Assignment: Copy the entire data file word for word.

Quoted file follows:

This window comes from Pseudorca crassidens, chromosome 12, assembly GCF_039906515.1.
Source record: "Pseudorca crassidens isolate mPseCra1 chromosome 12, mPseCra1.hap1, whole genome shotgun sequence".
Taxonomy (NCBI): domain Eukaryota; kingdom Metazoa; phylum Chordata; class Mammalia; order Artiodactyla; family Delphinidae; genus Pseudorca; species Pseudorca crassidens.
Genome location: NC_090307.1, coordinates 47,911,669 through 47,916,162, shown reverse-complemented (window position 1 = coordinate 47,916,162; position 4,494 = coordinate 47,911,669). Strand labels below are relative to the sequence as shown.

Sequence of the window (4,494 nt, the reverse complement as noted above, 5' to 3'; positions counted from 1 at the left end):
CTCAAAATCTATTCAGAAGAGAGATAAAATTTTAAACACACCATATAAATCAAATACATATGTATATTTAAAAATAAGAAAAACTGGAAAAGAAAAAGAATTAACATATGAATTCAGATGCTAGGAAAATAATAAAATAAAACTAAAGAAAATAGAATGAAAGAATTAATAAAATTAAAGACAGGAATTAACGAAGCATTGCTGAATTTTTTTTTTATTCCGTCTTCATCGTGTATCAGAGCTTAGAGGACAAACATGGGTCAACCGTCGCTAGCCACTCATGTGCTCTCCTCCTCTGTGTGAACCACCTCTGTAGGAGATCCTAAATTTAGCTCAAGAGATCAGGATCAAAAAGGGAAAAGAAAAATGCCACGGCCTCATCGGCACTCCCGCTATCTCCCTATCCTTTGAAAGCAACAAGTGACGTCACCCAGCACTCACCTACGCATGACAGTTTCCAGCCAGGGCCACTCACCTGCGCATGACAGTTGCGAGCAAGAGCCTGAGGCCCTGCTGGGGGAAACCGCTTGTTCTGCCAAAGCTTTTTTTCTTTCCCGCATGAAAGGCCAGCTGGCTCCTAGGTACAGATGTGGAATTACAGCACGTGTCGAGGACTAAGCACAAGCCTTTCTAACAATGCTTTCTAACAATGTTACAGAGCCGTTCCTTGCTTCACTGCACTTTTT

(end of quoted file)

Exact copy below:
This window comes from Pseudorca crassidens, chromosome 12, assembly GCF_039906515.1.
Source record: "Pseudorca crassidens isolate mPseCra1 chromosome 12, mPseCra1.hap1, whole genome shotgun sequence".
Taxonomy (NCBI): domain Eukaryota; kingdom Metazoa; phylum Chordata; class Mammalia; order Artiodactyla; family Delphinidae; genus Pseudorca; species Pseudorca crassidens.
Genome location: NC_090307.1, coordinates 47,911,669 through 47,916,162, shown reverse-complemented (window position 1 = coordinate 47,916,162; position 4,494 = coordinate 47,911,669). Strand labels below are relative to the sequence as shown.

Sequence of the window (4,494 nt, the reverse complement as noted above, 5' to 3'; positions counted from 1 at the left end):
CTCAAAATCTATTCAGAAGAGAGATAAAATTTTAAACACACCATATAAATCAAATACATATGTATATTTAAAAATAAGAAAAACTGGAAAAGAAAAAGAATTAACATATGAATTCAGATGCTAGGAAAATAATAAAATAAAACTAAAGAAAATAGAATGAAAGAATTAATAAAATTAAAGACAGGAATTAACGAAGCATTGCTGAATTTTTTTTTTATTCCGTCTTCATCGTGTATCAGAGCTTAGAGGACAAACATGGGTCAACCGTCGCTAGCCACTCATGTGCTCTCCTCCTCTGTGTGAACCACCTCTGTAGGAGATCCTAAATTTAGCTCAAGAGATCAGGATCAAAAAGGGAAAAGAAAAATGCCACGGCCTCATCGGCACTCCCGCTATCTCCCTATCCTTTGAAAGCAACAAGTGACGTCACCCAGCACTCACCTACGCATGACAGTTTCCAGCCAGGGCCACTCACCTGCGCATGACAGTTGCGAGCAAGAGCCTGAGGCCCTGCTGGGGGAAACCGCTTGTTCTGCCAAAGCTTTTTTTCTTTCCCGCATGAAAGGCCAGCTGGCTCCTAGGTACAGATGTGGAATTACAGCACGTGTCGAGGACTAAGCACAAGCCTTTCTAACAATGCTTTCTAACAATGTTACAGAGCCGTTCCTTGCTTCACTGCACTTTTT